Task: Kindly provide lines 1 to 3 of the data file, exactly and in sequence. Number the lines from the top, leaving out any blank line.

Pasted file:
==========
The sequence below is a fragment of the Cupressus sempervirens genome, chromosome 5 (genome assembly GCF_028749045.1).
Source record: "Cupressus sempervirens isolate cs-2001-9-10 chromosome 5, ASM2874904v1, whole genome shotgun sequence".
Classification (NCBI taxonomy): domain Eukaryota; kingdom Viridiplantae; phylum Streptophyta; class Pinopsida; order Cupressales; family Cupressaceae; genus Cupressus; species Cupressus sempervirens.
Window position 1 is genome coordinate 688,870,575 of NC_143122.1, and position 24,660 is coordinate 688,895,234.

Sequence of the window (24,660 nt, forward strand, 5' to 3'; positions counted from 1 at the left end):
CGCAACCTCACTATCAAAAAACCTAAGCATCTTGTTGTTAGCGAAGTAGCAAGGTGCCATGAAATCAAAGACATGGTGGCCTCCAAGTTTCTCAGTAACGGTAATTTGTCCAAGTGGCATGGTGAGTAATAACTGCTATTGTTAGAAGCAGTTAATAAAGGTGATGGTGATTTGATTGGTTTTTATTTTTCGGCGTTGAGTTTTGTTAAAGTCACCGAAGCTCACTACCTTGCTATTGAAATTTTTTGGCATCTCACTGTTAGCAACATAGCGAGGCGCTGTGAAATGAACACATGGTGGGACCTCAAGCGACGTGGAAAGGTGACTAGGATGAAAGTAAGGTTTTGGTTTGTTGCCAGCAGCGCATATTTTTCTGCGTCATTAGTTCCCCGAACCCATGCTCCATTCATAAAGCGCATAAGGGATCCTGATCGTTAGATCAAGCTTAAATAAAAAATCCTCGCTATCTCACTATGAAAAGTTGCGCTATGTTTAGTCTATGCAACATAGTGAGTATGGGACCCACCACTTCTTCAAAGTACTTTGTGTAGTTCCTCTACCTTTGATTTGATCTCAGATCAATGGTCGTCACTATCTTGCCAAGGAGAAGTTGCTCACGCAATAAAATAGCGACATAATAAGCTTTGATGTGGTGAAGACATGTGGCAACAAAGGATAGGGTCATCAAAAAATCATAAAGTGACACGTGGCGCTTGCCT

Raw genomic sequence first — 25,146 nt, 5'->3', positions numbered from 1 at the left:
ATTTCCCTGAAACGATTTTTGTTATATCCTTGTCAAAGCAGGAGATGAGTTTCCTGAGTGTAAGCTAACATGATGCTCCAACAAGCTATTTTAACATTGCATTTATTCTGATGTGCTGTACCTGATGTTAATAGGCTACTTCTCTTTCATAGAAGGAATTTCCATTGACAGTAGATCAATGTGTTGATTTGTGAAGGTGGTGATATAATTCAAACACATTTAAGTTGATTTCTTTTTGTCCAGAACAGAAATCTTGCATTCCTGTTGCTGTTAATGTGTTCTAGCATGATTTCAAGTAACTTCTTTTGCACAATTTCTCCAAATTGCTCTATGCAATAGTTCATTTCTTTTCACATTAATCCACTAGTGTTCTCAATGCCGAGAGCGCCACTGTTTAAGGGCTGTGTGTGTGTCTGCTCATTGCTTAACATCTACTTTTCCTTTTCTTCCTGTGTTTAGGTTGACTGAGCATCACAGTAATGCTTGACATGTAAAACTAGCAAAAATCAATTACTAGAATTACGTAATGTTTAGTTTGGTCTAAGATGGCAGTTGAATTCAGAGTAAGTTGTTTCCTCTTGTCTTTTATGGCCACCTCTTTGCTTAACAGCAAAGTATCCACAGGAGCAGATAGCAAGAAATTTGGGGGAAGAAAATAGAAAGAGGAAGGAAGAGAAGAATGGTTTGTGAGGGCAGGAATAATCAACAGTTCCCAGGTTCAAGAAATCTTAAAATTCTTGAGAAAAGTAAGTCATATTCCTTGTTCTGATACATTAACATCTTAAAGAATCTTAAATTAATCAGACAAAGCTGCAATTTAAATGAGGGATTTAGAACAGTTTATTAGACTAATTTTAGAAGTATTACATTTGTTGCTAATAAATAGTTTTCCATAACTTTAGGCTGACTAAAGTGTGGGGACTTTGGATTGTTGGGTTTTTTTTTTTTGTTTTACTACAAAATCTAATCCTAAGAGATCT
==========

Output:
The sequence below is a fragment of the Cupressus sempervirens genome, chromosome 5 (genome assembly GCF_028749045.1).
Source record: "Cupressus sempervirens isolate cs-2001-9-10 chromosome 5, ASM2874904v1, whole genome shotgun sequence".
Classification (NCBI taxonomy): domain Eukaryota; kingdom Viridiplantae; phylum Streptophyta; class Pinopsida; order Cupressales; family Cupressaceae; genus Cupressus; species Cupressus sempervirens.